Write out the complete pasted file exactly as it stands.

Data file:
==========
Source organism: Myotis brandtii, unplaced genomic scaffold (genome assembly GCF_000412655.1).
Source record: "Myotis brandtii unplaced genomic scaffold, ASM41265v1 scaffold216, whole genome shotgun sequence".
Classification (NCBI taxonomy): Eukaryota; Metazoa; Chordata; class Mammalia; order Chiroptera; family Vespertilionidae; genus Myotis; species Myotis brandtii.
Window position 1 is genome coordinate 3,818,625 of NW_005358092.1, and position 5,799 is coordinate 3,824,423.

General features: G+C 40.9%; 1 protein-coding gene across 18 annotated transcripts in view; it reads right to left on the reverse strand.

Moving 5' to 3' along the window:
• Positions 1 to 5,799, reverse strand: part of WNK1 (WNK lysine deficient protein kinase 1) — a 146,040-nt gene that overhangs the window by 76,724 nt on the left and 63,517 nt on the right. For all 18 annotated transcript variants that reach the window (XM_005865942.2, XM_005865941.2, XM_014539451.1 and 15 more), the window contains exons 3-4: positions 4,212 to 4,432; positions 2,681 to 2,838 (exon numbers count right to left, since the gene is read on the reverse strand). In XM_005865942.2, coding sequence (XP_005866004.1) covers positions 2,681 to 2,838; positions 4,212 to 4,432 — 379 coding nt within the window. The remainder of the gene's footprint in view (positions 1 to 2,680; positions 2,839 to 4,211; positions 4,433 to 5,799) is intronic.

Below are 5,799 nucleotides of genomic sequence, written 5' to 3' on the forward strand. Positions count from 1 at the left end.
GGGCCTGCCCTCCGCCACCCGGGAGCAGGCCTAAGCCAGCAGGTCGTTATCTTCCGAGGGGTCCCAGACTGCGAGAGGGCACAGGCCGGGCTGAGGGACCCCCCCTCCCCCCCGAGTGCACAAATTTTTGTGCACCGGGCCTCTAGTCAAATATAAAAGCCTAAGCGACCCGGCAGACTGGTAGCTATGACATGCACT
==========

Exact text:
Source organism: Myotis brandtii, unplaced genomic scaffold (genome assembly GCF_000412655.1).
Source record: "Myotis brandtii unplaced genomic scaffold, ASM41265v1 scaffold216, whole genome shotgun sequence".
Classification (NCBI taxonomy): Eukaryota; Metazoa; Chordata; class Mammalia; order Chiroptera; family Vespertilionidae; genus Myotis; species Myotis brandtii.
Window position 1 is genome coordinate 3,818,625 of NW_005358092.1, and position 5,799 is coordinate 3,824,423.

General features: G+C 40.9%; 1 protein-coding gene across 18 annotated transcripts in view; it reads right to left on the reverse strand.

Moving 5' to 3' along the window:
• Positions 1 to 5,799, reverse strand: part of WNK1 (WNK lysine deficient protein kinase 1) — a 146,040-nt gene that overhangs the window by 76,724 nt on the left and 63,517 nt on the right. For all 18 annotated transcript variants that reach the window (XM_005865942.2, XM_005865941.2, XM_014539451.1 and 15 more), the window contains exons 3-4: positions 4,212 to 4,432; positions 2,681 to 2,838 (exon numbers count right to left, since the gene is read on the reverse strand). In XM_005865942.2, coding sequence (XP_005866004.1) covers positions 2,681 to 2,838; positions 4,212 to 4,432 — 379 coding nt within the window. The remainder of the gene's footprint in view (positions 1 to 2,680; positions 2,839 to 4,211; positions 4,433 to 5,799) is intronic.

Below are 5,799 nucleotides of genomic sequence, written 5' to 3' on the forward strand. Positions count from 1 at the left end.
GGGCCTGCCCTCCGCCACCCGGGAGCAGGCCTAAGCCAGCAGGTCGTTATCTTCCGAGGGGTCCCAGACTGCGAGAGGGCACAGGCCGGGCTGAGGGACCCCCCCTCCCCCCCGAGTGCACAAATTTTTGTGCACCGGGCCTCTAGTCAAATATAAAAGCCTAAGCGACCCGGCAGACTGGTAGCTATGACATGCACT